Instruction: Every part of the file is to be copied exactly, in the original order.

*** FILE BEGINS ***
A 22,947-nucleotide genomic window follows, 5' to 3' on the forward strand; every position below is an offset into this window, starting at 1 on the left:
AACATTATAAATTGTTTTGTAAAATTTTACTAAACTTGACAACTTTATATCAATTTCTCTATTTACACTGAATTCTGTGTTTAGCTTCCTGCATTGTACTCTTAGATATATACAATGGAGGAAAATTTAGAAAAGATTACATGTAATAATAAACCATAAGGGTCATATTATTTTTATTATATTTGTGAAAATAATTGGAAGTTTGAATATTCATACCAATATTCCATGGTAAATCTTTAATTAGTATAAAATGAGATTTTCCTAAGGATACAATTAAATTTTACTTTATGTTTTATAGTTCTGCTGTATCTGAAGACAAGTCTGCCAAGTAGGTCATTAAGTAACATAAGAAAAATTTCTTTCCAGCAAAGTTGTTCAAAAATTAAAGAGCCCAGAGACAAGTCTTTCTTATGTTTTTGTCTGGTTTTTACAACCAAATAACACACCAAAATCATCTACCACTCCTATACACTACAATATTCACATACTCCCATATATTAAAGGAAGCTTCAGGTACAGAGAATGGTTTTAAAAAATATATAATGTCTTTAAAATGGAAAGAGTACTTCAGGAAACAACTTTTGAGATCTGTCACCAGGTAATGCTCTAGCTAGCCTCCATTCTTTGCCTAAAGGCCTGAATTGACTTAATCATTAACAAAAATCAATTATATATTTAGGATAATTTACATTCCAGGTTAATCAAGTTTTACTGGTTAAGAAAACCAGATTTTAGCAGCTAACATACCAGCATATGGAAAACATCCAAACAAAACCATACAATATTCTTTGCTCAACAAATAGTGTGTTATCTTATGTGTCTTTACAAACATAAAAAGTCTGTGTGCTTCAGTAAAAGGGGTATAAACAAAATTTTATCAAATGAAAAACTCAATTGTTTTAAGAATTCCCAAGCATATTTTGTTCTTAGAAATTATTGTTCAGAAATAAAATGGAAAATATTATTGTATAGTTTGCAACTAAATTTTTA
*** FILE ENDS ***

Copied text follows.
A 22,947-nucleotide genomic window follows, 5' to 3' on the forward strand; every position below is an offset into this window, starting at 1 on the left:
AACATTATAAATTGTTTTGTAAAATTTTACTAAACTTGACAACTTTATATCAATTTCTCTATTTACACTGAATTCTGTGTTTAGCTTCCTGCATTGTACTCTTAGATATATACAATGGAGGAAAATTTAGAAAAGATTACATGTAATAATAAACCATAAGGGTCATATTATTTTTATTATATTTGTGAAAATAATTGGAAGTTTGAATATTCATACCAATATTCCATGGTAAATCTTTAATTAGTATAAAATGAGATTTTCCTAAGGATACAATTAAATTTTACTTTATGTTTTATAGTTCTGCTGTATCTGAAGACAAGTCTGCCAAGTAGGTCATTAAGTAACATAAGAAAAATTTCTTTCCAGCAAAGTTGTTCAAAAATTAAAGAGCCCAGAGACAAGTCTTTCTTATGTTTTTGTCTGGTTTTTACAACCAAATAACACACCAAAATCATCTACCACTCCTATACACTACAATATTCACATACTCCCATATATTAAAGGAAGCTTCAGGTACAGAGAATGGTTTTAAAAAATATATAATGTCTTTAAAATGGAAAGAGTACTTCAGGAAACAACTTTTGAGATCTGTCACCAGGTAATGCTCTAGCTAGCCTCCATTCTTTGCCTAAAGGCCTGAATTGACTTAATCATTAACAAAAATCAATTATATATTTAGGATAATTTACATTCCAGGTTAATCAAGTTTTACTGGTTAAGAAAACCAGATTTTAGCAGCTAACATACCAGCATATGGAAAACATCCAAACAAAACCATACAATATTCTTTGCTCAACAAATAGTGTGTTATCTTATGTGTCTTTACAAACATAAAAAGTCTGTGTGCTTCAGTAAAAGGGGTATAAACAAAATTTTATCAAATGAAAAACTCAATTGTTTTAAGAATTCCCAAGCATATTTTGTTCTTAGAAATTATTGTTCAGAAATAAAATGGAAAATATTATTGTATAGTTTGCAACTAAATTTTTA